John Hick specifically stated: “The older theological tradition of Christianity does not readily permit religious pluralism. For at its center is the conviction that Jesus of Nazareth was God – the Second Person of a Divine Trinity living a human life.”[43] He also says that this dogma, that Jesus was God in flesh, was generated in order to convince people that they needed to convert from other religions to faith in Jesus as Lord and Savior. But, “That nerve is cut,” said Hick, “when we acknowledge the other great world religions as being also areas of divine salvation.”[44] Hick believed that the story of the incarnation of God in Jesus was simply metaphor, and nothing else. The incarnation, as Hick put it, “can be seen as a poetic expression of his disciples’ relationship to Jesus as one through whom they have found salvation, liberation, newness of life in the presence of God.”[45]

Why is it, then, that Jesus could not be God? It is because the Real cannot be considered to be exclusive. The Real is the Ultimate Reality, the God behind the gods, the God that all religions worship, even though they may worship different “masks” that have been overlaid on top of the Real in order to have something to relate to in an anthropomorphic sense. To say that Jesus actually was who traditional Christianity implied would be to say that other religions are wrong. This, according to Hick, just cannot be. He said: “We can revere Christ as the one through whom we have found salvation, without having to deny other points of experienced saving contact between God and man. We can commend the way of Christian faith without having to discommend other ways of faith. We can say that there is salvation in Christ without having to say that there is no salvation other than in Christ.”[46]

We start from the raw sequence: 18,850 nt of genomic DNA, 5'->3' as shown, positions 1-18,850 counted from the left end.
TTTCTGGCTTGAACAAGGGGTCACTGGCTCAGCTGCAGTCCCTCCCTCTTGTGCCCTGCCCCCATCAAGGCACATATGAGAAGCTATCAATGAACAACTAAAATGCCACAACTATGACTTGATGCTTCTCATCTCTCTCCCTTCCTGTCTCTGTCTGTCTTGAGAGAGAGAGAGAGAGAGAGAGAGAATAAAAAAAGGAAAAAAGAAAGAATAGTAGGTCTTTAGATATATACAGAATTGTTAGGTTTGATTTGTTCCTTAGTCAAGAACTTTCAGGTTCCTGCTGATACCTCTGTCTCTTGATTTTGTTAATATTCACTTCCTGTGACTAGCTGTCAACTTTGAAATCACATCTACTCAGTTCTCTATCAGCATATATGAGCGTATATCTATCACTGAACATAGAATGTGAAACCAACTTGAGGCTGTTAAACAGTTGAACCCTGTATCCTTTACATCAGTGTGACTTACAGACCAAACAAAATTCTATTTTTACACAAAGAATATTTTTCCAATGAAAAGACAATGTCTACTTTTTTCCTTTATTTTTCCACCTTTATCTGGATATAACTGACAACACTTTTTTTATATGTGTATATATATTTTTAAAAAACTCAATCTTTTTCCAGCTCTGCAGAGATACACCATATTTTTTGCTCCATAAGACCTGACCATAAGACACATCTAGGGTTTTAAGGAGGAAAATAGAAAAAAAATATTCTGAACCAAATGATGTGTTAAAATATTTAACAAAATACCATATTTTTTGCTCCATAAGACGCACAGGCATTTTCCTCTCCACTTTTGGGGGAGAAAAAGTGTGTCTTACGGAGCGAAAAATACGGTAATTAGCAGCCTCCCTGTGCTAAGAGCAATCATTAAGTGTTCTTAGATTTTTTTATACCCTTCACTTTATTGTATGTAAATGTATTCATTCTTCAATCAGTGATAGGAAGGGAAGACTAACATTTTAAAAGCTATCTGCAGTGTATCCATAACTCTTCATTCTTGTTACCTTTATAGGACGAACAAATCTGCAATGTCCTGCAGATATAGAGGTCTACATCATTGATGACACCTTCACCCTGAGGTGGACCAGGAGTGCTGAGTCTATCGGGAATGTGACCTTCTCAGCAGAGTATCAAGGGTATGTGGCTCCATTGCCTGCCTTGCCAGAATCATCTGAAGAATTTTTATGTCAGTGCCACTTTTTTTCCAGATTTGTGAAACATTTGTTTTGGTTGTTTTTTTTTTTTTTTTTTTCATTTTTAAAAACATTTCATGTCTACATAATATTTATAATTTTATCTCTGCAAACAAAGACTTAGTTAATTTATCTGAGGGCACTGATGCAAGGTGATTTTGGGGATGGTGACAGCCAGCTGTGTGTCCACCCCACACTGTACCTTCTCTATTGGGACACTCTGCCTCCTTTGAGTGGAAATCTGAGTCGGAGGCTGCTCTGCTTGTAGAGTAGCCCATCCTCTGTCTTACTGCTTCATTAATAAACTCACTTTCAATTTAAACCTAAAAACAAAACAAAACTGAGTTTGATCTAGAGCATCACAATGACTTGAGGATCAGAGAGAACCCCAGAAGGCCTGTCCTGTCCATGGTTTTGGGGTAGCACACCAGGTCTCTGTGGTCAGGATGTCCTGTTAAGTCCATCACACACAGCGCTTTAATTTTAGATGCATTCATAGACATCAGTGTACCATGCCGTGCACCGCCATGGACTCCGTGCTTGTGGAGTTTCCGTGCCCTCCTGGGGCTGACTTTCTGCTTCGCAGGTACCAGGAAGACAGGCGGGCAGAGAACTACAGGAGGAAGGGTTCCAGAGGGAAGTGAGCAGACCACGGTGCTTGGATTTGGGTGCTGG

Accepts Prayer

As strange as it may sound after all that has been said so far, the Real can hear and answer prayer. In Who or What is God? Hick does admit his belief that the Real does answer prayers for protection and guidance and health and deliverance. He says that he essentially agrees with the common understanding of God that He (or She) is an infinite personal Being who has created the universe, is prayed to, and has the power to intervene in human affairs in response to human requests.[47] But Hick also says that our view of God is “anthropomorphic,” which means we project onto God human qualities and characteristics which we feel are the highest qualities a person should have. This does not mean, however, that God does not answer prayers, though. The only problem goes back to the theodicy question of why does God answer some prayers and not others?

Biblical Rebuttal